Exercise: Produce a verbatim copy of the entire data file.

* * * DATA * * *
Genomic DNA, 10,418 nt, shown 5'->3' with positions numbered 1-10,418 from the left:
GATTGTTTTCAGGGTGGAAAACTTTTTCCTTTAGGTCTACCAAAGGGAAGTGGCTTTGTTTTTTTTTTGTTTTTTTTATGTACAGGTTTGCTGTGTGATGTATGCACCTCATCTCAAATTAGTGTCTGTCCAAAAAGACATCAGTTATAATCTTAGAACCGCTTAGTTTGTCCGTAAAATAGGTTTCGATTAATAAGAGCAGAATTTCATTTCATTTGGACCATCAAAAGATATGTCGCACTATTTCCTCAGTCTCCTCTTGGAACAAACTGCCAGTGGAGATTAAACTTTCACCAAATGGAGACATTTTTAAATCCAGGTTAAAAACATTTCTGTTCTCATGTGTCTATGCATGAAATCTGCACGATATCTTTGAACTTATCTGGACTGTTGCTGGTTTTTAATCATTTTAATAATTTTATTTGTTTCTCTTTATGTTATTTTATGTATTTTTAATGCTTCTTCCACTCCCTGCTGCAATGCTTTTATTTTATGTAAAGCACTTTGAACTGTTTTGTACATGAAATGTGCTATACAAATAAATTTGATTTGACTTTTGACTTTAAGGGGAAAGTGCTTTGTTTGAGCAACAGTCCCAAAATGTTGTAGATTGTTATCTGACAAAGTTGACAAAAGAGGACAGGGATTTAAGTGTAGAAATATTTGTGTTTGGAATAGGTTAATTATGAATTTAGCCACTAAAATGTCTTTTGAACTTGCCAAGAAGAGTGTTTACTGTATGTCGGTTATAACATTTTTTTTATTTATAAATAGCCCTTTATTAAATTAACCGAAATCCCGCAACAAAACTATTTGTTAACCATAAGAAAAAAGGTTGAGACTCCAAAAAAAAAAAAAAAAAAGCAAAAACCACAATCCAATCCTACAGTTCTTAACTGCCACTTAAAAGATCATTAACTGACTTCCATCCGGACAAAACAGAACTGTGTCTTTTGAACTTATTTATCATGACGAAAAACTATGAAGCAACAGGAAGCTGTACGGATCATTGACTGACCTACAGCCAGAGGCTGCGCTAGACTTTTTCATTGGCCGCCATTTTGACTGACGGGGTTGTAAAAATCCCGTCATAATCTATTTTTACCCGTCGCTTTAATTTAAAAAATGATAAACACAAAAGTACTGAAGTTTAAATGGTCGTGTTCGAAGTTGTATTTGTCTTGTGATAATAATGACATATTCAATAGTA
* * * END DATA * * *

Genomic DNA, 10,418 nt, shown 5'->3' with positions numbered 1-10,418 from the left:
GATTGTTTTCAGGGTGGAAAACTTTTTCCTTTAGGTCTACCAAAGGGAAGTGGCTTTGTTTTTTTTTTGTTTTTTTTATGTACAGGTTTGCTGTGTGATGTATGCACCTCATCTCAAATTAGTGTCTGTCCAAAAAGACATCAGTTATAATCTTAGAACCGCTTAGTTTGTCCGTAAAATAGGTTTCGATTAATAAGAGCAGAATTTCATTTCATTTGGACCATCAAAAGATATGTCGCACTATTTCCTCAGTCTCCTCTTGGAACAAACTGCCAGTGGAGATTAAACTTTCACCAAATGGAGACATTTTTAAATCCAGGTTAAAAACATTTCTGTTCTCATGTGTCTATGCATGAAATCTGCACGATATCTTTGAACTTATCTGGACTGTTGCTGGTTTTTAATCATTTTAATAATTTTATTTGTTTCTCTTTATGTTATTTTATGTATTTTTAATGCTTCTTCCACTCCCTGCTGCAATGCTTTTATTTTATGTAAAGCACTTTGAACTGTTTTGTACATGAAATGTGCTATACAAATAAATTTGATTTGACTTTTGACTTTAAGGGGAAAGTGCTTTGTTTGAGCAACAGTCCCAAAATGTTGTAGATTGTTATCTGACAAAGTTGACAAAAGAGGACAGGGATTTAAGTGTAGAAATATTTGTGTTTGGAATAGGTTAATTATGAATTTAGCCACTAAAATGTCTTTTGAACTTGCCAAGAAGAGTGTTTACTGTATGTCGGTTATAACATTTTTTTTATTTATAAATAGCCCTTTATTAAATTAACCGAAATCCCGCAACAAAACTATTTGTTAACCATAAGAAAAAAGGTTGAGACTCCAAAAAAAAAAAAAAAAAAGCAAAAACCACAATCCAATCCTACAGTTCTTAACTGCCACTTAAAAGATCATTAACTGACTTCCATCCGGACAAAACAGAACTGTGTCTTTTGAACTTATTTATCATGACGAAAAACTATGAAGCAACAGGAAGCTGTACGGATCATTGACTGACCTACAGCCAGAGGCTGCGCTAGACTTTTTCATTGGCCGCCATTTTGACTGACGGGGTTGTAAAAATCCCGTCATAATCTATTTTTACCCGTCGCTTTAATTTAAAAAATGATAAACACAAAAGTACTGAAGTTTAAATGGTCGTGTTCGAAGTTGTATTTGTCTTGTGATAATAATGACATATTCAATAGTA